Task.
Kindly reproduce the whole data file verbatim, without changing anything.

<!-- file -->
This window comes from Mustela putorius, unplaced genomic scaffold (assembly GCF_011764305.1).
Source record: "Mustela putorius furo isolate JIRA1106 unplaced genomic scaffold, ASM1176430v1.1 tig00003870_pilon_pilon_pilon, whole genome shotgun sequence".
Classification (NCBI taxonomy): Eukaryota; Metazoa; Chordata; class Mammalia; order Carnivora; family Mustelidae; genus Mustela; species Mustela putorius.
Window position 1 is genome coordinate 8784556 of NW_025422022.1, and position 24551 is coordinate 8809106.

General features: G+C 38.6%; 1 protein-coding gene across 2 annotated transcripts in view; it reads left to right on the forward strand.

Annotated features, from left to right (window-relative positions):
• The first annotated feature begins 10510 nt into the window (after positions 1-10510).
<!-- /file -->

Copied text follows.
This window comes from Mustela putorius, unplaced genomic scaffold (assembly GCF_011764305.1).
Source record: "Mustela putorius furo isolate JIRA1106 unplaced genomic scaffold, ASM1176430v1.1 tig00003870_pilon_pilon_pilon, whole genome shotgun sequence".
Classification (NCBI taxonomy): Eukaryota; Metazoa; Chordata; class Mammalia; order Carnivora; family Mustelidae; genus Mustela; species Mustela putorius.
Window position 1 is genome coordinate 8784556 of NW_025422022.1, and position 24551 is coordinate 8809106.

General features: G+C 38.6%; 1 protein-coding gene across 2 annotated transcripts in view; it reads left to right on the forward strand.

Annotated features, from left to right (window-relative positions):
• The first annotated feature begins 10510 nt into the window (after positions 1-10510).